Imposed Death - Definitions / Euthanasia / Assisted Suicide / VSED

Not Dead Yet: Support to Live, Not to Die

It is with sadness that we learned today of the death of our friend Alison Davis. Alison worked long and hard to promote the dignity of every human life and stood steadfastly against euthanasia and assisted suicide. Following is her article from the HLA Imposed Death publication:

Not Dead Yet: Support to Live, Not to Die

I have spina bifida, hydrocephalus, emphysema, osteoporosis, arthritis and kypho-scoliosis. I use a wheelchair full time.

Due to the osteoporosis, my spine is slowly collapsing, trapping nerves in the process. This causes extreme spinal pain which even large doses of morphine cannot fully control. When the pain is at its worst I cannot think, speak or move. It can go on for hours. The prognosis is that it will continue to get worse.

Twenty-three years ago, due to several factors, I decided I wanted to die-a settled wish that lasted over ten years. I seriously attempted suicide several times and was saved only because friends found me in time and got me taken to the hospital, where I was resuscitated against my will.

Then I was extremely angry that my life had been saved.

Now I’m eternally grateful. I still have the same severe pain I had then. What has changed is my outlook on life. If “assisted dying” had been legal, I wouldn’t be here now. I would have missed the best years of my life.

What I wish most for those who despair of life is that they could have the sort of support and the reasons for hope which turned my life around, bringing me from the brink of death to an appreciation and enjoyment of life.

Sometimes it’s said that those who request death are just exercising their “right to choose.” The problem is that often they feel they really “have no choice” because support mechanisms are not in place. And, of course, they are not just “choosing” for themselves.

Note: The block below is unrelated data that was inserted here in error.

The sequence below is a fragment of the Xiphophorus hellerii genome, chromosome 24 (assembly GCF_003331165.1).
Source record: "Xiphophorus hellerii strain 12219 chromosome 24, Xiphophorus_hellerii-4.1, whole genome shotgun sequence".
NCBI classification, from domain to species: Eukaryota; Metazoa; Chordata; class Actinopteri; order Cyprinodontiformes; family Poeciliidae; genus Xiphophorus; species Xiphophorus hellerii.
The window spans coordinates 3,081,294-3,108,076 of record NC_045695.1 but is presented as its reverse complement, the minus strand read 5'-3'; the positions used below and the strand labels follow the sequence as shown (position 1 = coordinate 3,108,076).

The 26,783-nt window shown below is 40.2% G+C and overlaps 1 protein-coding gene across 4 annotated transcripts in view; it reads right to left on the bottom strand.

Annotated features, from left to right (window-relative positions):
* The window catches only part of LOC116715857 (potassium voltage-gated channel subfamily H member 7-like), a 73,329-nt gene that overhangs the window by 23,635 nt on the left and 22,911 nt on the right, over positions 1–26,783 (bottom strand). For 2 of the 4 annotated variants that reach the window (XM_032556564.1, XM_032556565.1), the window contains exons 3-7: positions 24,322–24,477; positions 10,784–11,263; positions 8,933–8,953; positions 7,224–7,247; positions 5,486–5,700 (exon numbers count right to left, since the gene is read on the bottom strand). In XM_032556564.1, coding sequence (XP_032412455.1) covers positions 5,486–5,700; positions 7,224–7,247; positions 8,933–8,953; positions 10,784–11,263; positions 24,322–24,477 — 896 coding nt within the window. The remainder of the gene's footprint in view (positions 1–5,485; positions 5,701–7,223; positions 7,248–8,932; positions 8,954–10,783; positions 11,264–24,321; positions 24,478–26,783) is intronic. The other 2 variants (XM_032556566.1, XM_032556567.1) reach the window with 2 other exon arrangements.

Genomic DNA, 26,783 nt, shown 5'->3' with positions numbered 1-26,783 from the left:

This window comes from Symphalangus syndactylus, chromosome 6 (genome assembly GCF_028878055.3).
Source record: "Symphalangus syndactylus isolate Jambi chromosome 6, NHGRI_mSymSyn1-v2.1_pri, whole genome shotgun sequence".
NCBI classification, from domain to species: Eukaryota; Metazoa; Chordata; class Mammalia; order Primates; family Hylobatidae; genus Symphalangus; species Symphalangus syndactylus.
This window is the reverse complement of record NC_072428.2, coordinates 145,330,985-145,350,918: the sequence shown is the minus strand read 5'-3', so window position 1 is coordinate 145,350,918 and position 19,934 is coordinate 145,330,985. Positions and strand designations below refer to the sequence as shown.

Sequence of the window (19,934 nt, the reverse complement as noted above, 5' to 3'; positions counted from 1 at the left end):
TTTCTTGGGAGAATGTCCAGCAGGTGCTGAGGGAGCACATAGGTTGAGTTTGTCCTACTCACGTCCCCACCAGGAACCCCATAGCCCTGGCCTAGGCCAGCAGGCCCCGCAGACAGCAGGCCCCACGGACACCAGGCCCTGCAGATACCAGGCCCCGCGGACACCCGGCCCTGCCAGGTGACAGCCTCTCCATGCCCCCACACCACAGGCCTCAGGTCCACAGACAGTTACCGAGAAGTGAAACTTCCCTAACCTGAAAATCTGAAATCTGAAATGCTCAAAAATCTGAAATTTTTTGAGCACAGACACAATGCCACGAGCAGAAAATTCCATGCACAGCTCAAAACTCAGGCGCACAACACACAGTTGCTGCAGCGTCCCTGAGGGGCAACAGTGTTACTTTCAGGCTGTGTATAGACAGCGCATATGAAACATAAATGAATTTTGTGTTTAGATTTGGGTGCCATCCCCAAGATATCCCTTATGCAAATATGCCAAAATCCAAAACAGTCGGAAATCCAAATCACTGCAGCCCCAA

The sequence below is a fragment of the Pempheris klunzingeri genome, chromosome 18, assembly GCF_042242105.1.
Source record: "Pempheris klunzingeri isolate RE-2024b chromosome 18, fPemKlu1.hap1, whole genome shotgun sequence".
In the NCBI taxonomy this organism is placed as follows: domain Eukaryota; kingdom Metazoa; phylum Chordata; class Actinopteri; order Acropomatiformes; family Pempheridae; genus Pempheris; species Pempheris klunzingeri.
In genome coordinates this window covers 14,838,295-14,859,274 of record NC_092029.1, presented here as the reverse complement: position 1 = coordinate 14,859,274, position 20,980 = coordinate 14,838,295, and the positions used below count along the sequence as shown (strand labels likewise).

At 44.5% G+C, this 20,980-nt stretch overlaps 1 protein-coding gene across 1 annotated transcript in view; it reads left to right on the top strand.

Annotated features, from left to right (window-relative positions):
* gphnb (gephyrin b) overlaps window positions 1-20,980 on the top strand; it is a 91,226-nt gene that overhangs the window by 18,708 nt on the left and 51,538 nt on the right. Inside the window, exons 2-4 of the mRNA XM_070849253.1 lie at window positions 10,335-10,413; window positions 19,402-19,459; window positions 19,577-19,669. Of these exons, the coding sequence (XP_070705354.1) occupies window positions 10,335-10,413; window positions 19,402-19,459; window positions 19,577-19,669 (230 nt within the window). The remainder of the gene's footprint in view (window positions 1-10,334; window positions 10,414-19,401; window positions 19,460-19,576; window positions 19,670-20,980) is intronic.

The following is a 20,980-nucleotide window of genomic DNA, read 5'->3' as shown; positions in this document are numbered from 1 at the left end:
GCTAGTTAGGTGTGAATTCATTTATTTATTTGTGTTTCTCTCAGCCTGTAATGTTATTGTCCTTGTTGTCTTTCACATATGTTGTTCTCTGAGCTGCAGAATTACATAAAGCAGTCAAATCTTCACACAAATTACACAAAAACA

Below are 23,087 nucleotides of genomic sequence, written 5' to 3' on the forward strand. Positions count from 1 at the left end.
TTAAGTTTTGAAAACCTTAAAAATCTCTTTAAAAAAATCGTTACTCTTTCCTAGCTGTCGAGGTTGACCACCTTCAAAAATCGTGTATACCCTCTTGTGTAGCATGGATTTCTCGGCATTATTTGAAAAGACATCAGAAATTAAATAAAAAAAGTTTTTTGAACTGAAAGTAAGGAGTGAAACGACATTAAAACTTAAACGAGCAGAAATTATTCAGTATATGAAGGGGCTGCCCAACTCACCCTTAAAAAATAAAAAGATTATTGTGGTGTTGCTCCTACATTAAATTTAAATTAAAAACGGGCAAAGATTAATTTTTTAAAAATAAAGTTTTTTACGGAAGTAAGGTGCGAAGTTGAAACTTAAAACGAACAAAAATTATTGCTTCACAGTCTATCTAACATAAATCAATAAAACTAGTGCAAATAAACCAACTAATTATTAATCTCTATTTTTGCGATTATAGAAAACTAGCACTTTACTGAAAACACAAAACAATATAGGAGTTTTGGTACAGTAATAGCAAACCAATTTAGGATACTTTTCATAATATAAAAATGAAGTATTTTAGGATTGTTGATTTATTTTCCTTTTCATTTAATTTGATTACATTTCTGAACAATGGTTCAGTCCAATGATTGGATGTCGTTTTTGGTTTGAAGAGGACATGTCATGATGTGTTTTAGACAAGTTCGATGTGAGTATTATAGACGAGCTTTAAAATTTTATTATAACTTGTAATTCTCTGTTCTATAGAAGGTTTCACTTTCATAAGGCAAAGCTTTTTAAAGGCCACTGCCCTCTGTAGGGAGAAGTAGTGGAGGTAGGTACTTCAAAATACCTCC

To say that death is in the best interests of some suffering people is to make value judgments about all who are disabled or terminally ill and suggests that death is a legitimate way of dealing with suffering. We can do better for suffering people than killing them. Legalizing medical killing would weigh against the further development of social and palliative care services to help us to live.

Once it is established that it is acceptable to cause death as a way of “preventing suffering,” no sick or disabled person will be safe. It is instructive that when a non-disabled person expresses a wish to die, every effort is made to save his or her life. We have government strategies against suicide and “suicide prevention teams” to try to save the lives of those who want to die. Yet, when sick or disabled people express the same wish, possibly for much the same reason as those who are not physically affected, they are often assumed to be “right to want to die” and “better off dead.”

What we really need is the same presumption in favor of life as is routinely given to the non-disabled, and the same help and support to live with dignity until we die naturally. Further reading:

By Alison Davis, National Coordinator of No Less Human, UK
[Human Life Alliance, 3 Dec 2013]